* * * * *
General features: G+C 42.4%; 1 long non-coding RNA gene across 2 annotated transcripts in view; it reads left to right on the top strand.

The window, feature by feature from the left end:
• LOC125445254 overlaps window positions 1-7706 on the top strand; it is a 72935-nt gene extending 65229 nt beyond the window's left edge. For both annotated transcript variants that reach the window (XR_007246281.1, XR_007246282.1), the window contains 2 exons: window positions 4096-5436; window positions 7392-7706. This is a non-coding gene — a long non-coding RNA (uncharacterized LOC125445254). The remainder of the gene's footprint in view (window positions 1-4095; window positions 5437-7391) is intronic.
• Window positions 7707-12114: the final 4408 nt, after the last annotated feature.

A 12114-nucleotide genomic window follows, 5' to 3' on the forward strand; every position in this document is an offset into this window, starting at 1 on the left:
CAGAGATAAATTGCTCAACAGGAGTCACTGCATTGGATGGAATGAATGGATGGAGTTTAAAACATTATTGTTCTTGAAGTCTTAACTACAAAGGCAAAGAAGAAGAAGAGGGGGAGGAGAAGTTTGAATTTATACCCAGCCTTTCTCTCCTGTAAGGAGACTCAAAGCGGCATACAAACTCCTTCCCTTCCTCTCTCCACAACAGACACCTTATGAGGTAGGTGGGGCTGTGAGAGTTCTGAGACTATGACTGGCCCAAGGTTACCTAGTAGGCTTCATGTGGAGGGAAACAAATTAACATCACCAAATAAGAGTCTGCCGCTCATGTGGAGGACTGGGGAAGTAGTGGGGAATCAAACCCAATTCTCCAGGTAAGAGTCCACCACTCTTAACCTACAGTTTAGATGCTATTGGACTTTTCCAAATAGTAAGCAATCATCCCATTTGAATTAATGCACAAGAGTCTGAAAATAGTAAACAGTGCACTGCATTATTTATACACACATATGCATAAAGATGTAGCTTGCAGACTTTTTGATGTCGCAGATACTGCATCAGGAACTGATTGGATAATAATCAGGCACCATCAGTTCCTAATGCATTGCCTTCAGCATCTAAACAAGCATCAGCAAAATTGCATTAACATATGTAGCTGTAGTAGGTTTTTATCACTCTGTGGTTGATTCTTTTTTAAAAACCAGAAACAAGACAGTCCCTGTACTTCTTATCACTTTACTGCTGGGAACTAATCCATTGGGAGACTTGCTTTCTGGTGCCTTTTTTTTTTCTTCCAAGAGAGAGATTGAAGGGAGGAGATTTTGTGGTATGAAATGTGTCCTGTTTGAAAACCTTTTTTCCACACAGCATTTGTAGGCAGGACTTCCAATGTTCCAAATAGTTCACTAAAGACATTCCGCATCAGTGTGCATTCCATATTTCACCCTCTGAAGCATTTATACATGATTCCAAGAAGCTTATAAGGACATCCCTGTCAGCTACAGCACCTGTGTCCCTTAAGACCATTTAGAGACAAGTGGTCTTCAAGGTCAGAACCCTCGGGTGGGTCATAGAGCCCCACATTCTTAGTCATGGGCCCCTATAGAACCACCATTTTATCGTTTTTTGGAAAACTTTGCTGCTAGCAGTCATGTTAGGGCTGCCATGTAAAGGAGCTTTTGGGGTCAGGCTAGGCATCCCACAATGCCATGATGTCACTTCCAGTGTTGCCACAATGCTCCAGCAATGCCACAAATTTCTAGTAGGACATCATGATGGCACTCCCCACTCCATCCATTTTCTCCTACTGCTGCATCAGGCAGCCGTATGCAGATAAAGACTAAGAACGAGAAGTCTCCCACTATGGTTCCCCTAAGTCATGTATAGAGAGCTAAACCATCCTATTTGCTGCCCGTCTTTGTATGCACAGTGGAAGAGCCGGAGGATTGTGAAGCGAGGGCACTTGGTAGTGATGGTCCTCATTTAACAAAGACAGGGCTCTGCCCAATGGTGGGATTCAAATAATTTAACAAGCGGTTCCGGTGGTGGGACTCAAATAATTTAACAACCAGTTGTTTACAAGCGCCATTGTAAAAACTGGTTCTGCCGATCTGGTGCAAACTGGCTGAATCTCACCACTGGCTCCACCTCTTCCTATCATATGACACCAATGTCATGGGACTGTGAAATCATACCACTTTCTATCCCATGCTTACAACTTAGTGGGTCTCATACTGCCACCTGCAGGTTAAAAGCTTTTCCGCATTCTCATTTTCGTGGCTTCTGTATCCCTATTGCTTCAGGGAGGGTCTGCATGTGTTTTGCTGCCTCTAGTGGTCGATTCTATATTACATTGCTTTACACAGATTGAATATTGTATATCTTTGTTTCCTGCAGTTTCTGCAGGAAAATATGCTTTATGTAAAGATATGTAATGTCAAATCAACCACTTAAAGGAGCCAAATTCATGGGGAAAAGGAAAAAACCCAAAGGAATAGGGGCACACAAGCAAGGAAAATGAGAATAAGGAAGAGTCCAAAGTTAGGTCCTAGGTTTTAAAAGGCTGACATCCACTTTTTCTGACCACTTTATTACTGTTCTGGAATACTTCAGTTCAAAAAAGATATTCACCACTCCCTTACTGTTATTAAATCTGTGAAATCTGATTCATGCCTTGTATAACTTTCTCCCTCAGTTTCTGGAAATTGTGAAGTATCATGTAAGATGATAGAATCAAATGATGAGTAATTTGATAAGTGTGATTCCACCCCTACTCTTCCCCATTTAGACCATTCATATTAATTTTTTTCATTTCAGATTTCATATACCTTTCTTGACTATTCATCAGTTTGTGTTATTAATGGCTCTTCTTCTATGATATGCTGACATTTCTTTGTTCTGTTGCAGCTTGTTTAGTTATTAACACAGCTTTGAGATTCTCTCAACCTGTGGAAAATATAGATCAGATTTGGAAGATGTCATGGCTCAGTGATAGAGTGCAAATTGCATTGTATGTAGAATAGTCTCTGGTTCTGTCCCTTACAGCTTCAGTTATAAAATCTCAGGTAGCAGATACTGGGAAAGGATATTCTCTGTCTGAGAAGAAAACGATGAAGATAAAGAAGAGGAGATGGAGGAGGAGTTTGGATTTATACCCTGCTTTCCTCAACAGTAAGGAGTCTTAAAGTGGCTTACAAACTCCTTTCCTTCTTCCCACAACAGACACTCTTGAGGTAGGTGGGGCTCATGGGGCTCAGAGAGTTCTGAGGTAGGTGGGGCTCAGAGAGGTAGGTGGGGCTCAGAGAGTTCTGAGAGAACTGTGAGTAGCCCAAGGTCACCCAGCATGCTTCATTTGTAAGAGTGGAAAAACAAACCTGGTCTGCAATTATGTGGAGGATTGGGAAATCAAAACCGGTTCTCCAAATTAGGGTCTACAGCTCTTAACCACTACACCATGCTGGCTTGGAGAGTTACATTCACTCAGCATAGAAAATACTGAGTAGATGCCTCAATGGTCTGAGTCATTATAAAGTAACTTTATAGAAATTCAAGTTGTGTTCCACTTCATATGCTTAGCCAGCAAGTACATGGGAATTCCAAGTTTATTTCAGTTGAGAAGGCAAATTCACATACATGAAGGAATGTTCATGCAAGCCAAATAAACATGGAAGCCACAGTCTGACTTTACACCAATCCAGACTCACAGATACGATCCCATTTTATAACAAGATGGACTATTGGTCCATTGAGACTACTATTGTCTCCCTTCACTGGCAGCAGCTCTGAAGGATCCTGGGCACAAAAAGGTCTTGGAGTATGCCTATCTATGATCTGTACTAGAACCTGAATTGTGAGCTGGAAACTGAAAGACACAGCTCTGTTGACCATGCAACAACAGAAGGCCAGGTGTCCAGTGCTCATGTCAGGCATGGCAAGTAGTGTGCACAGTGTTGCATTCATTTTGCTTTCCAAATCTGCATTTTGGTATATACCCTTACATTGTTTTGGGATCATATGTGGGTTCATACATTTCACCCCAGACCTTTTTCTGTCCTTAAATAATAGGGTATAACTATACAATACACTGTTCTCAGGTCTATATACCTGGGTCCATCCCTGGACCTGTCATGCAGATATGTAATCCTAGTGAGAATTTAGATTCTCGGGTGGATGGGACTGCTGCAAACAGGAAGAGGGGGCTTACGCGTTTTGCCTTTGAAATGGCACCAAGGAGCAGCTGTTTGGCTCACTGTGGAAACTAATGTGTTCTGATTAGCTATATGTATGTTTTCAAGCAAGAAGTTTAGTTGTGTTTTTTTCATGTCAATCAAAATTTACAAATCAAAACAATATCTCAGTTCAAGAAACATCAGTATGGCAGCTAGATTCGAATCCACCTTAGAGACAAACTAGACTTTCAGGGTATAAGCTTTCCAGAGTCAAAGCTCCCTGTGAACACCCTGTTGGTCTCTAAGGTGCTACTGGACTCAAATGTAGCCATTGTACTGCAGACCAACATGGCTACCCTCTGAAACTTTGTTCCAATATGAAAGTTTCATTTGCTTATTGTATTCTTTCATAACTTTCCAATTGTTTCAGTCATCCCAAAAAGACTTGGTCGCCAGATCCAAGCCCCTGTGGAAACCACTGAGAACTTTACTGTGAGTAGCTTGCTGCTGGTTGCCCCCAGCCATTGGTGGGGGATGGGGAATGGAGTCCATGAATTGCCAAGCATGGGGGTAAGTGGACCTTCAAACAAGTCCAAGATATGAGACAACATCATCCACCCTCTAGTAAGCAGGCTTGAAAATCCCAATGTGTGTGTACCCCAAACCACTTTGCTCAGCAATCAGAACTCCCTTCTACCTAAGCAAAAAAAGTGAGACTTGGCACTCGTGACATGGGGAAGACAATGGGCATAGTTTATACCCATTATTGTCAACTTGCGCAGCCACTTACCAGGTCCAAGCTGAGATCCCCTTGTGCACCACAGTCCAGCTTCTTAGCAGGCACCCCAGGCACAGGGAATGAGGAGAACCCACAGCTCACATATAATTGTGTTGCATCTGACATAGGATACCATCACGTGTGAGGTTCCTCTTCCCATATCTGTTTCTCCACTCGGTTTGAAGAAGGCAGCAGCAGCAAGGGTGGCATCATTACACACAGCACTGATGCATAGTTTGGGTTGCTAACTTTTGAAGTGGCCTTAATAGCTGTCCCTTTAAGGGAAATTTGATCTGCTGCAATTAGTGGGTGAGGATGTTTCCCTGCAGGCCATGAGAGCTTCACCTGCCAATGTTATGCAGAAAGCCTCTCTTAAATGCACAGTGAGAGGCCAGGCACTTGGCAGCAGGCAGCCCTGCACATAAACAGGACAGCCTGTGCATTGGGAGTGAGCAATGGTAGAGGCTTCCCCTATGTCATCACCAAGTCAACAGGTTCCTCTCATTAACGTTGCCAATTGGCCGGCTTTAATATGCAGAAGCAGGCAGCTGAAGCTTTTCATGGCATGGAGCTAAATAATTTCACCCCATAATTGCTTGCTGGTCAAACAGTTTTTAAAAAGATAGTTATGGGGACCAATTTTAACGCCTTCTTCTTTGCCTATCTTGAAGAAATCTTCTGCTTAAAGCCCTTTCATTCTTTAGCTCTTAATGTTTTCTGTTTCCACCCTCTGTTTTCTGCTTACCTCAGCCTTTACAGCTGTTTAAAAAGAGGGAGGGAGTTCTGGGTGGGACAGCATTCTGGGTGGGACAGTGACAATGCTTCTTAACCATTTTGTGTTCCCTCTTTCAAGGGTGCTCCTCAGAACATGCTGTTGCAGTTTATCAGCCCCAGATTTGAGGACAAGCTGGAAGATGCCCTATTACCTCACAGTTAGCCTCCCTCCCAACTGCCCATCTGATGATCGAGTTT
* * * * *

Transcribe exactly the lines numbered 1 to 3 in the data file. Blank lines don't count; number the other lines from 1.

General features: G+C 42.4%; 1 long non-coding RNA gene across 2 annotated transcripts in view; it reads left to right on the top strand.

The window, feature by feature from the left end:
• LOC125445254 overlaps window positions 1-7706 on the top strand; it is a 72935-nt gene extending 65229 nt beyond the window's left edge. For both annotated transcript variants that reach the window (XR_007246281.1, XR_007246282.1), the window contains 2 exons: window positions 4096-5436; window positions 7392-7706. This is a non-coding gene — a long non-coding RNA (uncharacterized LOC125445254). The remainder of the gene's footprint in view (window positions 1-4095; window positions 5437-7391) is intronic.